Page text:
light these corners? The town pays
two hundred and forty dollars per an
num for these 8 lights, and they could
doubtless save money by substituting
the electric lights. Besides, the arc
lights light up the corners and adjacent
streets more brilliantly than the gas
As good lights and economy are the
watch words of the hour, we throw
out the suggeslion for what it may be
worth—if it be worth anything—for
the consideration of the city fathers.
There is another view of it: We
should like lor visitors and strangers
coming to Thomasville to see Broad
street, at least, flooded with electric
lights. It speaks of progress, keeping
up with the procession and this im
pression is worth something to. the
We would say nothing to cripple the
gas company; we want them to receive
their lull share of patronage; want
them to do well, to make a fair divi
dend on their investment, but for the
reasons assigned we think the substi
tuting of the arc electric lights for the
gas lights mentioned, would be a
good thing for the town. And we
are lor the town, first, last, and all the
It might not be a bad idea, in fact,
we think it would be a good one, to
put two additional arc lights on Broad
one between the Masury and the court
house, and tlie other near the railroad
and the Piney Woods hotel. This
would flood liroad with splendid
lights. %nd then the new lights might
be put on Jackson, one at the city hall
and two more between Broad and the
depot. This would light the central
portion of the city, and be a great
safeguard a'gainst burglars.
In the territory mentioned there are
29 street lamps. These cost the town
$880. The number of electric arc
lights mentioned (seven) could doubt
less be put up and run for less money.
Good, economical lights are what the
The gas lights removed, over and
above the fifty—which the town is
bound to take, might be placed at
other points where they are needed.
This will be economy for the town.
Friday night, about 10 o’clock,
some oue entered the residence of Mr.-
T. C. Mitchell, ou Remington Avenue.
The family were sleeping up stairs,
and Mrs. Mitchell heard the thief
walking about below, and called out
of tho window. Mr. Will Mitchell,
who lives just noross the street from
his father’s, responded and entered
the houso through a window, just
as the would-be burglar quitted the
house by the door. Mr. Mitchell shot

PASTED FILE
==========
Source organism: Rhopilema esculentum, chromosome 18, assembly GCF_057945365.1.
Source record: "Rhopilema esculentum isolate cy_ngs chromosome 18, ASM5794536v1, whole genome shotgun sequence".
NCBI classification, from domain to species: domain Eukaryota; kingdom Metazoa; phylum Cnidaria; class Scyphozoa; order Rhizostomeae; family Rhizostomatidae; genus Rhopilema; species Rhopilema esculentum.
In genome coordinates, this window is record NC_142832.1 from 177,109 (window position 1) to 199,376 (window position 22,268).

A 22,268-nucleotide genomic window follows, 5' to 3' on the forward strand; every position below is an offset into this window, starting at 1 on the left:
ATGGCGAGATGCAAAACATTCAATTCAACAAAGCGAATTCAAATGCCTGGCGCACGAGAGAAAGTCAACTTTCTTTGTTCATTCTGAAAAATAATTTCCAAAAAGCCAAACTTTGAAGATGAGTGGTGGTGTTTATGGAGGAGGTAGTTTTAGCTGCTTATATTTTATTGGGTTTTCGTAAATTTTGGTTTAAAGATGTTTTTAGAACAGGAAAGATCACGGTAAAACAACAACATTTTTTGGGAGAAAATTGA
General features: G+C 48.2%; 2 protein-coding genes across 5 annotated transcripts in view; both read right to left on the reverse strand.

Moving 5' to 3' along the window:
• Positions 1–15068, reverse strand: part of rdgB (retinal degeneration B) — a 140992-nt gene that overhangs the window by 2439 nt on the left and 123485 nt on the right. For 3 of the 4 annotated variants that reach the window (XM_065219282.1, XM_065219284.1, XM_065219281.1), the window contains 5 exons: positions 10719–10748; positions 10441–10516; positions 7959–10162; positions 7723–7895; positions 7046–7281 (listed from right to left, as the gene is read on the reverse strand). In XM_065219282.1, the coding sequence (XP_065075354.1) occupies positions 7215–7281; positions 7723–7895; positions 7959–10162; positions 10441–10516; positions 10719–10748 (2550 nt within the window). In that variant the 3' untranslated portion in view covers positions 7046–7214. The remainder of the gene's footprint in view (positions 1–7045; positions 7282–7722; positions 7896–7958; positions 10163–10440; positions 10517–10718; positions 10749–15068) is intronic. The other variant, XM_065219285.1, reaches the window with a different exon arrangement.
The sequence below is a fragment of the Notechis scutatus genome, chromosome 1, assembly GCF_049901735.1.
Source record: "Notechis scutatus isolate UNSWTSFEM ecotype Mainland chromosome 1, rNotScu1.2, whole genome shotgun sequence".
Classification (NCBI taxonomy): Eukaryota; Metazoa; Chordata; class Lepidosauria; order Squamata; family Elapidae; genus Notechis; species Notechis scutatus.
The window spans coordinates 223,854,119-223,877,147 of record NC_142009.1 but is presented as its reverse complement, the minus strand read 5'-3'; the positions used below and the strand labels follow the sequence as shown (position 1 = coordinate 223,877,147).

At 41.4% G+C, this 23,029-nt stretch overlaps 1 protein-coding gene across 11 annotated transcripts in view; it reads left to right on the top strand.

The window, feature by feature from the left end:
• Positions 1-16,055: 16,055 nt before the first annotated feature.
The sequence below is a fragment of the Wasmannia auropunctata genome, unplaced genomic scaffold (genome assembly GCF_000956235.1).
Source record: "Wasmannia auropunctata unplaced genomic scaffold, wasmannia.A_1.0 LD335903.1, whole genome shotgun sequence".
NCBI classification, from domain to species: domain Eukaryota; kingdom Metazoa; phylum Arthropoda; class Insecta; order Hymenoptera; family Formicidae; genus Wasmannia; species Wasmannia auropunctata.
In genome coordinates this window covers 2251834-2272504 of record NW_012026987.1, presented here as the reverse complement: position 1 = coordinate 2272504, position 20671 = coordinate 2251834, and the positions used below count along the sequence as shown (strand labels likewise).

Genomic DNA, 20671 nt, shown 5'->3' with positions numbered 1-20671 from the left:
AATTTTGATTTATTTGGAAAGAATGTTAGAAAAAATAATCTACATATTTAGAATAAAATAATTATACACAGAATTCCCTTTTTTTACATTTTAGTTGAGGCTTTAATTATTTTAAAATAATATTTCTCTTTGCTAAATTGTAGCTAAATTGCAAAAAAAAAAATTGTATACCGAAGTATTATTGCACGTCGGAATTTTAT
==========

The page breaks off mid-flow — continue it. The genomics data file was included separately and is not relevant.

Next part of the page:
at him twice with a pistol, just as he
was entering the pear grove adjoining
the front yard, hut ceased firing,
when the fellow cried out, “don’t
shoot,” thinking he had hit him.
Will is a good shot, but ruuuing after
a burglar, over rough ground, bare
footed, clad in sleeping attire, dodgitig
trees and overhanging limbs, is not
calculated to make one’s aim any bet
ter. Now if tlie fellow bail been
thrown from a trap, Will would have
winged him certain.
It is not known whether the in
truder was while or blnek.
Mr. Mitchell found a silver fork
which the thief dropped in his flight,
The Babies Rule tho World.
Photographer H. L. Clark, has ar
ranged a new selection of photo
graphs and views in his cabinet.
They arc finely executed. He has
one collection which he calls liis
•‘baby show.” It contains thirty-six
pictures of babies in different posi
tions, and each wearing a different
expression on the chubby little face.
No mother can pnss the collection
without stopping to look at it. Even
a crusty old bachelor would melt,
when lookiug at these three dozen
little innocents. Babies rule the
world. We mean that babies rule
their mothers, the mothers rule the
husbands, and the husband rule the
Too Handy With His Pistol.
Marshal Spair arrested Sherman
Thompson, colored, yesterday for a
variety of offenses. It seems that
Sherman started out to paint the town
red, and was succeeding very well,
when he was pulled in. He was armed
with a pistol and several drinks, the
former he pointed at Richard Green,
the bar tender of the San Souci, on
lower Jackson, Besides being drunk
and disorderly, he was wanted for
failing to pay a police court fine. He
was given a cell in the jail, where he
‘will ruminate to-day on the mutability
of human affairs.
The S. F. & W. Ily. will place on
sale the following rates on the dates
mentioned below. On tho 24th and
25th, round trip tickets will he placed
011 sale to Jacksonville, Fla., limited
to 28th inst., at one fare, 85.40. The
occasion will ho a meeting of tho
Tickets to the Atlanta Piedmont
Exposition, whieh opens October 7th
and closes November 2nd, will be sold
on October 5th to 31st inclusive, at
87.70 for round trip. All tickets in
clude coupons, giving admission to ex
October 5th, 6th and 7th, one fare
tickets’ for the round trip will be sold
to Washington, D. C;., for the conve
nience of those wishing to attend the
grand cncnmpment of Knights Tern
plar. Tlie rate is 823.50, and from
Washington round trip tickets will
he placed on sale to New York at, 810.
The nianngers of the election held at the
court house in Thomasville, Georgia, Sep
tember 20th, 1889, under and by virtue of
an act of the General Assembly of Georgia,
entitled, “An Act to authorize the Mayor
and Council ot the town of Tliomasvllle,
Georgia, to issue bonds of said town (the
question of “Bonds” or “No Bonds” having
first been submitted to the qualified voters
of said town), to the amount of filtccn thou
sand dollars, to he used" for the purchase of